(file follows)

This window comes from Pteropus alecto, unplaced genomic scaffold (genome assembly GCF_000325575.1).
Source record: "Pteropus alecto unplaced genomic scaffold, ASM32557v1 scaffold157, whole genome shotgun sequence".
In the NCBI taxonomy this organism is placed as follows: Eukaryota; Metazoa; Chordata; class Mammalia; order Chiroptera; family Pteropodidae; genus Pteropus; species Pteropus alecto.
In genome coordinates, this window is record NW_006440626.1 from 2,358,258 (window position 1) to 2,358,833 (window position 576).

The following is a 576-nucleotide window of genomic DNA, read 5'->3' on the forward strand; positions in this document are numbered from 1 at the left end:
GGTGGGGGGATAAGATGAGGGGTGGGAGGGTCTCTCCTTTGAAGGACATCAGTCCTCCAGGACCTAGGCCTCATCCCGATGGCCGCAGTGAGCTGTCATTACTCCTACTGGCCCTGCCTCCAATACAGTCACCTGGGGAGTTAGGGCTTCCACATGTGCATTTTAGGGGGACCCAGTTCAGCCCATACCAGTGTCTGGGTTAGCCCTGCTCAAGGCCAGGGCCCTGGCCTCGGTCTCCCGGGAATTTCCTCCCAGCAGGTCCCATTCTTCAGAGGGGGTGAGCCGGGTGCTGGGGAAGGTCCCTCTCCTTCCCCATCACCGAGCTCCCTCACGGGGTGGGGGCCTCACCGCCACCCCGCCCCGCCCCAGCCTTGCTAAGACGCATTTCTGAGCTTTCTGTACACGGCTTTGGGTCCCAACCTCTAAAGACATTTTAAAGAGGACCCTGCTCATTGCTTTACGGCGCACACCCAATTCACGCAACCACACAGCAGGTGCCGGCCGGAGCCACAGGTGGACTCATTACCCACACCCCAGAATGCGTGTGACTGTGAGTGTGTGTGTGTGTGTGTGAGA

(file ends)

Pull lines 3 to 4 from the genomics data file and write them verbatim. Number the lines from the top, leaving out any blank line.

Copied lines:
In the NCBI taxonomy this organism is placed as follows: Eukaryota; Metazoa; Chordata; class Mammalia; order Chiroptera; family Pteropodidae; genus Pteropus; species Pteropus alecto.
In genome coordinates, this window is record NW_006440626.1 from 2,358,258 (window position 1) to 2,358,833 (window position 576).